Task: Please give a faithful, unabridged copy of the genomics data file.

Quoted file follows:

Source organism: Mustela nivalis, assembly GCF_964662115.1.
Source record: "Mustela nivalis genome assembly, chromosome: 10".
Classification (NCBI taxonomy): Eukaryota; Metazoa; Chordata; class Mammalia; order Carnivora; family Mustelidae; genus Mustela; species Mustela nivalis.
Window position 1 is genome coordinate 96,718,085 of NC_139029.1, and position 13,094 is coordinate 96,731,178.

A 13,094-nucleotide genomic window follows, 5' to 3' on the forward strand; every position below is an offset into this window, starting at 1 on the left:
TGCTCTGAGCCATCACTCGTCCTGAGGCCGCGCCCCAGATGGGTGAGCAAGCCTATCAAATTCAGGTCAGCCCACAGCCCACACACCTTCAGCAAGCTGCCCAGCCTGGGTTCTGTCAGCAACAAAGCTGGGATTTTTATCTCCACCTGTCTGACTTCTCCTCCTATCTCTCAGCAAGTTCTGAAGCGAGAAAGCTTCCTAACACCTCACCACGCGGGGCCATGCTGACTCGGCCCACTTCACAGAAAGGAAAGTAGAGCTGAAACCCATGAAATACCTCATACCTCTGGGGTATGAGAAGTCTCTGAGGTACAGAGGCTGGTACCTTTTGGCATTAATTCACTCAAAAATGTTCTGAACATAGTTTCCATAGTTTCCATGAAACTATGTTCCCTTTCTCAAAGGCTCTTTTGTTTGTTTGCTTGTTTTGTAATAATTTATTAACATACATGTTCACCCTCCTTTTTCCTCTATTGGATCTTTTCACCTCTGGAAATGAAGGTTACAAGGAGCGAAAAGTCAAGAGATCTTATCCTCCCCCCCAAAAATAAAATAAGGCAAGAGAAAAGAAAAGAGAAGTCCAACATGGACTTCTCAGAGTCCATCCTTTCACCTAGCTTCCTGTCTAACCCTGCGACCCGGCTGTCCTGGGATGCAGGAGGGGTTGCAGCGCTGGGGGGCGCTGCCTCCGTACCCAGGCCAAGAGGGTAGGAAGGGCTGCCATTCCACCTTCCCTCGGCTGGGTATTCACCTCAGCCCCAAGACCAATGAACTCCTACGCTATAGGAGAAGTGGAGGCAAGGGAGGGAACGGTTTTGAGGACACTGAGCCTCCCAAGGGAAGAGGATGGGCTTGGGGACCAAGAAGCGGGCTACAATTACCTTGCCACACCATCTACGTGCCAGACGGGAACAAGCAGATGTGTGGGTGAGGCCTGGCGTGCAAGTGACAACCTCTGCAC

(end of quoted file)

Source organism: Mustela nivalis, assembly GCF_964662115.1.
Source record: "Mustela nivalis genome assembly, chromosome: 10".
Classification (NCBI taxonomy): Eukaryota; Metazoa; Chordata; class Mammalia; order Carnivora; family Mustelidae; genus Mustela; species Mustela nivalis.
Window position 1 is genome coordinate 96,718,085 of NC_139029.1, and position 13,094 is coordinate 96,731,178.

A 13,094-nucleotide genomic window follows, 5' to 3' on the forward strand; every position below is an offset into this window, starting at 1 on the left:
TGCTCTGAGCCATCACTCGTCCTGAGGCCGCGCCCCAGATGGGTGAGCAAGCCTATCAAATTCAGGTCAGCCCACAGCCCACACACCTTCAGCAAGCTGCCCAGCCTGGGTTCTGTCAGCAACAAAGCTGGGATTTTTATCTCCACCTGTCTGACTTCTCCTCCTATCTCTCAGCAAGTTCTGAAGCGAGAAAGCTTCCTAACACCTCACCACGCGGGGCCATGCTGACTCGGCCCACTTCACAGAAAGGAAAGTAGAGCTGAAACCCATGAAATACCTCATACCTCTGGGGTATGAGAAGTCTCTGAGGTACAGAGGCTGGTACCTTTTGGCATTAATTCACTCAAAAATGTTCTGAACATAGTTTCCATAGTTTCCATGAAACTATGTTCCCTTTCTCAAAGGCTCTTTTGTTTGTTTGCTTGTTTTGTAATAATTTATTAACATACATGTTCACCCTCCTTTTTCCTCTATTGGATCTTTTCACCTCTGGAAATGAAGGTTACAAGGAGCGAAAAGTCAAGAGATCTTATCCTCCCCCCCAAAAATAAAATAAGGCAAGAGAAAAGAAAAGAGAAGTCCAACATGGACTTCTCAGAGTCCATCCTTTCACCTAGCTTCCTGTCTAACCCTGCGACCCGGCTGTCCTGGGATGCAGGAGGGGTTGCAGCGCTGGGGGGCGCTGCCTCCGTACCCAGGCCAAGAGGGTAGGAAGGGCTGCCATTCCACCTTCCCTCGGCTGGGTATTCACCTCAGCCCCAAGACCAATGAACTCCTACGCTATAGGAGAAGTGGAGGCAAGGGAGGGAACGGTTTTGAGGACACTGAGCCTCCCAAGGGAAGAGGATGGGCTTGGGGACCAAGAAGCGGGCTACAATTACCTTGCCACACCATCTACGTGCCAGACGGGAACAAGCAGATGTGTGGGTGAGGCCTGGCGTGCAAGTGACAACCTCTGCAC